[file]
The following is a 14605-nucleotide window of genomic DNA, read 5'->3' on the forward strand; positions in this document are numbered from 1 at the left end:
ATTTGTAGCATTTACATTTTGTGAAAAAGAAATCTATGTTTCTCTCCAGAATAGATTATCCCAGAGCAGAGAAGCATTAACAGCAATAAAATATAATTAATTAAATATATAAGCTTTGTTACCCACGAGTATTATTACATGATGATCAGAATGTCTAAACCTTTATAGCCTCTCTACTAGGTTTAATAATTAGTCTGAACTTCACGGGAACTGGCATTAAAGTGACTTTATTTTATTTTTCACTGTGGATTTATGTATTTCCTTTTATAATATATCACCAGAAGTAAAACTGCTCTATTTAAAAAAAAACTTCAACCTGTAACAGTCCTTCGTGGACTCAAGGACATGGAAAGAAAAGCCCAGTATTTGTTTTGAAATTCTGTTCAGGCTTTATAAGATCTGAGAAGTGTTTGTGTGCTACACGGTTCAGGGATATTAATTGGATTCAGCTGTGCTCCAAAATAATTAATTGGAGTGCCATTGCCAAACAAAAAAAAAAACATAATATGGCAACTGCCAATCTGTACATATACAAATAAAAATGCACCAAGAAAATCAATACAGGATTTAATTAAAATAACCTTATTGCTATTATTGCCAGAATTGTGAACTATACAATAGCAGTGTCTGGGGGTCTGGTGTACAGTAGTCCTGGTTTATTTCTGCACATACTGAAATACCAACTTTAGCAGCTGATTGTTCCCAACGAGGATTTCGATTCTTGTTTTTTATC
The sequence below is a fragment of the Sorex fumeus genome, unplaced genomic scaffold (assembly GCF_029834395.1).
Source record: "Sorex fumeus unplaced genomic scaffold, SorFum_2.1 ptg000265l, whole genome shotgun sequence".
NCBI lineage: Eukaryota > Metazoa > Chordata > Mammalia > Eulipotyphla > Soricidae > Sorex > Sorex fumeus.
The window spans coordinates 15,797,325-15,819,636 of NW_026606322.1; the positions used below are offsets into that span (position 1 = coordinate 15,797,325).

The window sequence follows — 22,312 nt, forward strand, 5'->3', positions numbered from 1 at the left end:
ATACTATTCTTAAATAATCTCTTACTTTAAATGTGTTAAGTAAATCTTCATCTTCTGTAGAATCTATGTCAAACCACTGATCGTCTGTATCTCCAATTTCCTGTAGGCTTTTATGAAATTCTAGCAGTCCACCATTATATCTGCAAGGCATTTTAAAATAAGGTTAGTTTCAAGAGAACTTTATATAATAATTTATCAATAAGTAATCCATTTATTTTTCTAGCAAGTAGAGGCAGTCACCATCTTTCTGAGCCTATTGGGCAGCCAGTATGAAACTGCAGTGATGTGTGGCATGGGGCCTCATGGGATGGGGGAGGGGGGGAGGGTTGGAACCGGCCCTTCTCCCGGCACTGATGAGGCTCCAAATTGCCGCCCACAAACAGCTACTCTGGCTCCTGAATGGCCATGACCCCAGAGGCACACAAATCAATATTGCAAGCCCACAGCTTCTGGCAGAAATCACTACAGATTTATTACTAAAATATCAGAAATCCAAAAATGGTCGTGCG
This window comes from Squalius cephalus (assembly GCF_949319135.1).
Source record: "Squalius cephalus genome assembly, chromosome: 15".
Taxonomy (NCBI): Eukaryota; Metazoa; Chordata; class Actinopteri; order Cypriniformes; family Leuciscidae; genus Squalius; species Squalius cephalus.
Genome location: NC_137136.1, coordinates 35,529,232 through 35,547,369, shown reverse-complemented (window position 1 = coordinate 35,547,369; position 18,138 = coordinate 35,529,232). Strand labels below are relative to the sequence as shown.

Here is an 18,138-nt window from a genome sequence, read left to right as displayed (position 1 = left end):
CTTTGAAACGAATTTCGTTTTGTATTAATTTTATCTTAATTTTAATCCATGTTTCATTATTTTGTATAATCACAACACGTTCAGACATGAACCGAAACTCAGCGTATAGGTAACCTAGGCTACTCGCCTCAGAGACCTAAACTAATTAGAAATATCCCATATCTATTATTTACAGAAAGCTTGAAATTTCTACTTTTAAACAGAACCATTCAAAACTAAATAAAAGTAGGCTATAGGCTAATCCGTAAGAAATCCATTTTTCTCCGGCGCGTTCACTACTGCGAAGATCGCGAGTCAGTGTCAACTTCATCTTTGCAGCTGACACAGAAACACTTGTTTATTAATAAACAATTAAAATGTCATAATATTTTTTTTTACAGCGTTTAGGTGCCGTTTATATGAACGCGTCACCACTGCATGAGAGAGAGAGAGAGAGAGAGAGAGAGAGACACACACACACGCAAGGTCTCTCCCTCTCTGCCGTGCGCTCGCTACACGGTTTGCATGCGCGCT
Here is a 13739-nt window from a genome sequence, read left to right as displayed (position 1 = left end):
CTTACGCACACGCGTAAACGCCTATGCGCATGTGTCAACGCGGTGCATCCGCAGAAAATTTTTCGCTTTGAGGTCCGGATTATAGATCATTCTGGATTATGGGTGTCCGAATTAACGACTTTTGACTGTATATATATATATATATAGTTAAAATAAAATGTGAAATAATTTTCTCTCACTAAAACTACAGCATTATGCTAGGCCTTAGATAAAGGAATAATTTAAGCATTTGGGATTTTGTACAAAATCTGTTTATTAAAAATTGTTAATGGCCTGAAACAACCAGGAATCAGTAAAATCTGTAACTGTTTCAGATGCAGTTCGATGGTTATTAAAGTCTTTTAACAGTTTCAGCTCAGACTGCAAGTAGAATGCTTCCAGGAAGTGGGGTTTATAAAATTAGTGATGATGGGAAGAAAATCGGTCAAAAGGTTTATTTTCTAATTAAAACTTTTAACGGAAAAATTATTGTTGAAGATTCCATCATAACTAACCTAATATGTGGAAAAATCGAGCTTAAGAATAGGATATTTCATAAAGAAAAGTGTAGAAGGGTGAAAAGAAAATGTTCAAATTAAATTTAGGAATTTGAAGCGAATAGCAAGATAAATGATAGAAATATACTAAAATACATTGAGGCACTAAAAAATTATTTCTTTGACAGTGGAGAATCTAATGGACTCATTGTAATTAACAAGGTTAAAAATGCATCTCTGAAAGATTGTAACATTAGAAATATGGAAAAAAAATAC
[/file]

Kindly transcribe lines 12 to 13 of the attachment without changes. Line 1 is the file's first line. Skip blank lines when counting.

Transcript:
Genome location: NC_137136.1, coordinates 35,529,232 through 35,547,369, shown reverse-complemented (window position 1 = coordinate 35,547,369; position 18,138 = coordinate 35,529,232). Strand labels below are relative to the sequence as shown.

Here is an 18,138-nt window from a genome sequence, read left to right as displayed (position 1 = left end):